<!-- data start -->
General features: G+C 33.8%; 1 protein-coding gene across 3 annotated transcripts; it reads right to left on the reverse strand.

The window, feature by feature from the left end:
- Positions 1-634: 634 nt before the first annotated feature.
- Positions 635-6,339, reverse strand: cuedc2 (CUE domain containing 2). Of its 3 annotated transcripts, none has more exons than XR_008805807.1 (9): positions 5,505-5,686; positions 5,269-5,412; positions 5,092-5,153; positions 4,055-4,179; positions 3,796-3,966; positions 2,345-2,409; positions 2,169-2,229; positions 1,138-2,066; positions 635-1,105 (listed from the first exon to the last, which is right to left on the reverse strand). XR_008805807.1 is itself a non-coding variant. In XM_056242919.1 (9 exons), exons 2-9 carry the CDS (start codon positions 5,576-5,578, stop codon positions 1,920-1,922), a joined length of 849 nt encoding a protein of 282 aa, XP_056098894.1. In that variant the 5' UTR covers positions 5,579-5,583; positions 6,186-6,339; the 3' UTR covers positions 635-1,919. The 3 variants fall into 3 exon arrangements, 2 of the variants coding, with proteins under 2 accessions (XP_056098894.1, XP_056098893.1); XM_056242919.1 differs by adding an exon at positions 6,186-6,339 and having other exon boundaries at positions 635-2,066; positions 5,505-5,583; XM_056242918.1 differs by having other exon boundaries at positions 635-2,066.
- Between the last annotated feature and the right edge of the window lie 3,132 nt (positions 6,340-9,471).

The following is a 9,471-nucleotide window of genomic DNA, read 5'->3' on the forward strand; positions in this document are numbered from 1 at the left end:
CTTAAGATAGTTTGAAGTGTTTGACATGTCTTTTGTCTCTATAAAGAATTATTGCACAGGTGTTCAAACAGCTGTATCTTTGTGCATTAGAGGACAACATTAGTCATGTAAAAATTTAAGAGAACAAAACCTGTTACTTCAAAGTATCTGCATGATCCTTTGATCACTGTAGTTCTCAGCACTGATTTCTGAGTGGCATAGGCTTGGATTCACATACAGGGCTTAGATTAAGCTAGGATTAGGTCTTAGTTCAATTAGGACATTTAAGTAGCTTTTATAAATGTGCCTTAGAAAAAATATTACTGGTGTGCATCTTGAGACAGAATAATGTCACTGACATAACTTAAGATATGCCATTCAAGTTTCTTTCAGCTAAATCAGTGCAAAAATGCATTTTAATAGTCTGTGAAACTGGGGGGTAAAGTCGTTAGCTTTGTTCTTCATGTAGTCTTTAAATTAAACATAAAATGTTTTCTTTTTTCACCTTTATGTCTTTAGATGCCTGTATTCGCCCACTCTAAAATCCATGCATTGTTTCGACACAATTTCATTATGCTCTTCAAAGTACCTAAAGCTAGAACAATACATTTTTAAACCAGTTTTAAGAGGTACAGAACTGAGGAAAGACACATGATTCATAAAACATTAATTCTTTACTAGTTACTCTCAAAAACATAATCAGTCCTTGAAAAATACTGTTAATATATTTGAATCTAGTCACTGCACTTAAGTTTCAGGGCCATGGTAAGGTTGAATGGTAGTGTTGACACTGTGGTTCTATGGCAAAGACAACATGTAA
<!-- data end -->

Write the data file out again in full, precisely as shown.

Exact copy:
General features: G+C 33.8%; 1 protein-coding gene across 3 annotated transcripts; it reads right to left on the reverse strand.

The window, feature by feature from the left end:
- Positions 1-634: 634 nt before the first annotated feature.
- Positions 635-6,339, reverse strand: cuedc2 (CUE domain containing 2). Of its 3 annotated transcripts, none has more exons than XR_008805807.1 (9): positions 5,505-5,686; positions 5,269-5,412; positions 5,092-5,153; positions 4,055-4,179; positions 3,796-3,966; positions 2,345-2,409; positions 2,169-2,229; positions 1,138-2,066; positions 635-1,105 (listed from the first exon to the last, which is right to left on the reverse strand). XR_008805807.1 is itself a non-coding variant. In XM_056242919.1 (9 exons), exons 2-9 carry the CDS (start codon positions 5,576-5,578, stop codon positions 1,920-1,922), a joined length of 849 nt encoding a protein of 282 aa, XP_056098894.1. In that variant the 5' UTR covers positions 5,579-5,583; positions 6,186-6,339; the 3' UTR covers positions 635-1,919. The 3 variants fall into 3 exon arrangements, 2 of the variants coding, with proteins under 2 accessions (XP_056098894.1, XP_056098893.1); XM_056242919.1 differs by adding an exon at positions 6,186-6,339 and having other exon boundaries at positions 635-2,066; positions 5,505-5,583; XM_056242918.1 differs by having other exon boundaries at positions 635-2,066.
- Between the last annotated feature and the right edge of the window lie 3,132 nt (positions 6,340-9,471).

The following is a 9,471-nucleotide window of genomic DNA, read 5'->3' on the forward strand; positions in this document are numbered from 1 at the left end:
CTTAAGATAGTTTGAAGTGTTTGACATGTCTTTTGTCTCTATAAAGAATTATTGCACAGGTGTTCAAACAGCTGTATCTTTGTGCATTAGAGGACAACATTAGTCATGTAAAAATTTAAGAGAACAAAACCTGTTACTTCAAAGTATCTGCATGATCCTTTGATCACTGTAGTTCTCAGCACTGATTTCTGAGTGGCATAGGCTTGGATTCACATACAGGGCTTAGATTAAGCTAGGATTAGGTCTTAGTTCAATTAGGACATTTAAGTAGCTTTTATAAATGTGCCTTAGAAAAAATATTACTGGTGTGCATCTTGAGACAGAATAATGTCACTGACATAACTTAAGATATGCCATTCAAGTTTCTTTCAGCTAAATCAGTGCAAAAATGCATTTTAATAGTCTGTGAAACTGGGGGGTAAAGTCGTTAGCTTTGTTCTTCATGTAGTCTTTAAATTAAACATAAAATGTTTTCTTTTTTCACCTTTATGTCTTTAGATGCCTGTATTCGCCCACTCTAAAATCCATGCATTGTTTCGACACAATTTCATTATGCTCTTCAAAGTACCTAAAGCTAGAACAATACATTTTTAAACCAGTTTTAAGAGGTACAGAACTGAGGAAAGACACATGATTCATAAAACATTAATTCTTTACTAGTTACTCTCAAAAACATAATCAGTCCTTGAAAAATACTGTTAATATATTTGAATCTAGTCACTGCACTTAAGTTTCAGGGCCATGGTAAGGTTGAATGGTAGTGTTGACACTGTGGTTCTATGGCAAAGACAACATGTAA